Session 3: How do we make change in a democracy?

Citizenship (Ages 11-14)
Session 3: How do we make change in a democracy?
  • How can we make change in a democracy?
  • Exploring democratic process as a non-violent alternative for resolving conflict while respecting rights on personal, local, national and global levels
Key Messages
  • There are many “tools” at your disposal for making change in a democratic society.
  • Change is challenging.
  • No society is perfect but improvement is possible.
  • We can develop skills that are valuable in democratic process.
  • Explore the different tools that are available to make change in a democratic society
  • Consider ways in which these tools can be used
  • Identify ways of making change in a democracy
  • Identify the advantages and disadvantages of different tools of change
  • Develop skills that are useful when trying to make change
Links to National Curriculum
  • Acquire a sound knowledge and understanding of how the United Kingdom is governed, its political system and how citizens participate actively in its democratic systems of government
  • The ways in which citizens work together to improve their communities


  • Before the start of the session, print out MV Citizenship Resource 3.2 Tools of change images and place them around the classroom.
  • This session starts by using the analogy of redecorating a house to get students thinking about the different ways that it is possible to make change in a democracy.
  • Begin by projecting Slides 1 and 2 of MV Citizenship Resource 3.1 Making change. Ask students to think about their home. If they could change one thing, what would it be? Is it ever possible to have the perfect home? Slide 3 Have they ever done any decorating or DIY? If they wanted to make changes in their home, what tools would they need? (Hammer, spanner, paintbrush, screwdriver, drill etc.)

Phase 1

  • Slide 4 Now, instead of thinking about their house, ask students to think about the whole country. What would they like to change? They can write their ideas on post-it notes and stick on the board. Do they think these ideas are possible? Realistic? How could they make these things happen?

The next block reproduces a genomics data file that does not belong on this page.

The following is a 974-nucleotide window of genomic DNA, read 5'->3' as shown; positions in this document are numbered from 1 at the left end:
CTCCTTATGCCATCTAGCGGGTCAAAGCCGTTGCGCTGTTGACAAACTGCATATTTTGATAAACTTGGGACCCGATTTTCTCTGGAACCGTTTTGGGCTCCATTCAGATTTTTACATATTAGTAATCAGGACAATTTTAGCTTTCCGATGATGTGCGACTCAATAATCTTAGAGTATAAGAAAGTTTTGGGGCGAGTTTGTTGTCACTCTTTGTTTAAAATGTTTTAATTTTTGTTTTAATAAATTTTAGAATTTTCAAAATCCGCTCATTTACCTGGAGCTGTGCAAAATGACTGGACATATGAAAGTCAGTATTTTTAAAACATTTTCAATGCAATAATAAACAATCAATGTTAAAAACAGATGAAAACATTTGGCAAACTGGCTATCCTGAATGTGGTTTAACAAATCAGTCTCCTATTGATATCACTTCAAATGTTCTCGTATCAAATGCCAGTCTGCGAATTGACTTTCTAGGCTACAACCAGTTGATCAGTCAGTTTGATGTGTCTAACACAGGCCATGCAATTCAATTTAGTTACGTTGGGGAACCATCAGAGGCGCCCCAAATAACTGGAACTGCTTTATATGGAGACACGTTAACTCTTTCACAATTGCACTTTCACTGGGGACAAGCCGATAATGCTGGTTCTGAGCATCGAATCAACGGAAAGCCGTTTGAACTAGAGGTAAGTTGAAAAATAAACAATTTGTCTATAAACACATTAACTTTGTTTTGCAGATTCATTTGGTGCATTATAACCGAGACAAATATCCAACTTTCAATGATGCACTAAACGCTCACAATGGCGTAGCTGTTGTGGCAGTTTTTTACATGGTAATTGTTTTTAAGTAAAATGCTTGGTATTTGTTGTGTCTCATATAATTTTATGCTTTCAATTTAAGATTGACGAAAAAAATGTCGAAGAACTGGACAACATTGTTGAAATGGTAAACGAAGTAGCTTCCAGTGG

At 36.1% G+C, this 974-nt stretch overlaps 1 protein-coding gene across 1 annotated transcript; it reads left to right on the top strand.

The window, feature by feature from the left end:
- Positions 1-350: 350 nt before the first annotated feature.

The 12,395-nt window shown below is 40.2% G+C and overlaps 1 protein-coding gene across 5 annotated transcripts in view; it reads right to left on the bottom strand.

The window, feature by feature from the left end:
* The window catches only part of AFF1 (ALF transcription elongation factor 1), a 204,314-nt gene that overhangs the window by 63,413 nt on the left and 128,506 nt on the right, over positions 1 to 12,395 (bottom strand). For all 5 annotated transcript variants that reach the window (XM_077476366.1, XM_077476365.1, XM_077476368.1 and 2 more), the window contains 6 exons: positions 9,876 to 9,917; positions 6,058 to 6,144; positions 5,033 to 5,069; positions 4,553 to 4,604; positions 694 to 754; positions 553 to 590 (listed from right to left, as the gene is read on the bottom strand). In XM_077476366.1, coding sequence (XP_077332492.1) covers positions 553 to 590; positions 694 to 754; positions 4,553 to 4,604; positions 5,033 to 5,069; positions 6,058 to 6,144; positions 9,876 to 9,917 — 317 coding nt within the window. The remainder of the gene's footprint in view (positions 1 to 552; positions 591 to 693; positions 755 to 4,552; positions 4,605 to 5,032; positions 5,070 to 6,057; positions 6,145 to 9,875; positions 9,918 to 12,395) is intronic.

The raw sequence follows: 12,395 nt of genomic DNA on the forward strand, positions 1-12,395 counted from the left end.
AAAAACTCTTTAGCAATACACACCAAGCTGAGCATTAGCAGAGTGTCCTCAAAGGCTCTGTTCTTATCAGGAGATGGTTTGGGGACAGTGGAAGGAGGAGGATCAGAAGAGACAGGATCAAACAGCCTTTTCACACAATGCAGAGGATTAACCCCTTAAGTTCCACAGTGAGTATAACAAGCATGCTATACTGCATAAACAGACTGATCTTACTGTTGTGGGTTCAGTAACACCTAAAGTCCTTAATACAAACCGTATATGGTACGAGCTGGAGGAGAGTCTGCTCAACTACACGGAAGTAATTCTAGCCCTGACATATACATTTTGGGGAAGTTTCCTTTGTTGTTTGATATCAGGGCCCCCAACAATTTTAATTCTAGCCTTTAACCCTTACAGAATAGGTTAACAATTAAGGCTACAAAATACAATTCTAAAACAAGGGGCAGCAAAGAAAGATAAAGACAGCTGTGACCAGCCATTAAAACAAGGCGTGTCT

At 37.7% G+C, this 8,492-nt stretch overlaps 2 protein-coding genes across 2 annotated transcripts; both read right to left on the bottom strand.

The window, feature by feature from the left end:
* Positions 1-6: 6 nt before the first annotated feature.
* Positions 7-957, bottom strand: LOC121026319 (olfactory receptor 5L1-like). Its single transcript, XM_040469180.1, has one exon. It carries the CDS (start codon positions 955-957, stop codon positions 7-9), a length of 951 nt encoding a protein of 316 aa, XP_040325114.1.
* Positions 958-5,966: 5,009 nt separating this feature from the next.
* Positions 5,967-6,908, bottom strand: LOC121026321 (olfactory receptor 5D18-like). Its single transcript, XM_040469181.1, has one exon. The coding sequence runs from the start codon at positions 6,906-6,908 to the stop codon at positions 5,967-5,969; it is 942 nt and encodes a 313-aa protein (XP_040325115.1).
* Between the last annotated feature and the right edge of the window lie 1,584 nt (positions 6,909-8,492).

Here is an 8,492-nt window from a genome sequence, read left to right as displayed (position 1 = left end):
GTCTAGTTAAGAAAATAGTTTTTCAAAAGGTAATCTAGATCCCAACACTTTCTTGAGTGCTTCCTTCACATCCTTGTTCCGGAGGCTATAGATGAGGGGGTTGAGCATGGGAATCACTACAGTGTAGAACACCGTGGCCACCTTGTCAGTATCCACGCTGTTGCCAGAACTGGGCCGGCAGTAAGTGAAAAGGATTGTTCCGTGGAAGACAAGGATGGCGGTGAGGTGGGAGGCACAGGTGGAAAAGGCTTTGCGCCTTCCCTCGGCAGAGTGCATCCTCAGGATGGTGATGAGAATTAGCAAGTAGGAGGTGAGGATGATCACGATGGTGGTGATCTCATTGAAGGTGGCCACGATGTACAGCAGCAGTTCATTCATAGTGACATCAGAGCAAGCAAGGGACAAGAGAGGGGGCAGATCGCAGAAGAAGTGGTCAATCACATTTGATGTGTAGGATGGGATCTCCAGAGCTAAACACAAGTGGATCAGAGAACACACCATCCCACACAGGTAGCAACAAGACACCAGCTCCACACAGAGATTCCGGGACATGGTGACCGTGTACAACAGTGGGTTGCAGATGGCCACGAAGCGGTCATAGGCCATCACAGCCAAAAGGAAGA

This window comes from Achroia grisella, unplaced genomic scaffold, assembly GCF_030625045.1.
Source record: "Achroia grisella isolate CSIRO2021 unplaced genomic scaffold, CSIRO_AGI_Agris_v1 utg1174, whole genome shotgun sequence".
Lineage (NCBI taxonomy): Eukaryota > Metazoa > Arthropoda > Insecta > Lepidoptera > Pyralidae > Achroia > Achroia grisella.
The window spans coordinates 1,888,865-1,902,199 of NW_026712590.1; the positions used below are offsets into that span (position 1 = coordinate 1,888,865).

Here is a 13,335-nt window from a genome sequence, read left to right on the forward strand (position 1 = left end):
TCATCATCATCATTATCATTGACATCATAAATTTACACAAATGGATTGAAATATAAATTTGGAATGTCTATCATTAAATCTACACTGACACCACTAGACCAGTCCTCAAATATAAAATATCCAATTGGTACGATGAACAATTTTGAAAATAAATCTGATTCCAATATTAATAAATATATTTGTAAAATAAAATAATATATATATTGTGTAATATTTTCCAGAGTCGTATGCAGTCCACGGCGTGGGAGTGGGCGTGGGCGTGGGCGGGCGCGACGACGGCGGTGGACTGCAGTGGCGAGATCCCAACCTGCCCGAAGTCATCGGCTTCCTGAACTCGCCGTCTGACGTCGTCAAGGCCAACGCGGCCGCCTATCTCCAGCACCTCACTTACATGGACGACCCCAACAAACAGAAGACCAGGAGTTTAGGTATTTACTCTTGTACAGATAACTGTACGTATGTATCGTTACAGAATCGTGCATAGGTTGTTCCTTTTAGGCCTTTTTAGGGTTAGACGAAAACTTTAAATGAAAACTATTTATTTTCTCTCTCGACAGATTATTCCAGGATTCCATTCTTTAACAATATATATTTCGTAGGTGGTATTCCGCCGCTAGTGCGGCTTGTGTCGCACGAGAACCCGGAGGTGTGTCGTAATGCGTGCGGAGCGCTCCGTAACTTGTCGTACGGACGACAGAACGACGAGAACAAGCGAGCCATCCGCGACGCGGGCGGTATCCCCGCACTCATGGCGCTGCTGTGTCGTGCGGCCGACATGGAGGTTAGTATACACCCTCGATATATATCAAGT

• Slides 5 to 7 Introduce the “toolbox of change”. Just as you need the right tools to redecorate a house, you also need the right tools if you want to make changes to your society, or your country, or the world.
  • The following activity can be organised according to the needs of your class. Either have the students circulating, or the images. Working in pairs (or groups), students look at the images and discuss how the different tools might be used, completing printed copies of MV Citizenship Resource 3.3 Tools of change sheet.
  • You may want to talk them through one example to give them the idea. Some of the tools are more obvious than others. For example, the cup of tea is used here to symbolise building face-to-face relationships with people and the power of having conversations. The bike lock is a tool often used by direct action activists who may chain themselves to fences or gates. It doesn’t matter if students don’t get the “correct” answers. The point is that they start thinking creatively about ways to make change while respecting rights.
  • Ask students to feedback their ideas. Use the images and keywords on Slides 8 to 17 to support and enrich their suggestions. Some of the images are linked to news stories or web pages that will give you detailed examples if you want to explore those tools in more depth.
  • The class can feed back using the question on Slide 18, "What have you found out?"

Phase 2

  • Discuss the different tools by answering the questions on the Slide 19. This could be done orally or as a written activity, individually, in pairs or groups, or as a whole class.
  • Think about the kind of skills and qualities they need to make effective change. (You could extend the “decorating a house” analogy here by first asking them what skills and qualities they would need for that task).
  • Slide 20 Students draw a stick person. Around the head, they should write the knowledge that they need to make change (evidence to support their arguments; who is for and against their idea; who has the power to make a decision, etc). Around the heart, they should write the personal qualities (determination, patience, confidence, diplomacy etc). Around the hands, they should write skills (listening skills, negotiation, public speaking, computer skills etc).
  • Discuss students’ ideas from the stick person activity. At the moment, what skills and qualities do they already have? What skills and qualities do they need to work on?
  • Slide 21 Question: What might make it difficult to make change in a democracy? This is an opportunity to remind students that they can’t always get their own way.  Perhaps others disagree with them, maybe they’ve got their facts wrong, or maybe there are deeper problems with society still being unfair.


  • Slide 22 Students place themselves in the room according to how much they agree or disagree with the statement, “Violence is an acceptable way to make change".
  • Slide 23 ends by relating this session to Miriam’s story with the question, "How does the theme (Different Needs, Common Ground) relate to Miriam’s story and making change?" Those who used violence on 7/7 had non-violent alternatives that would have respected others' rights, because we live in a democratic society.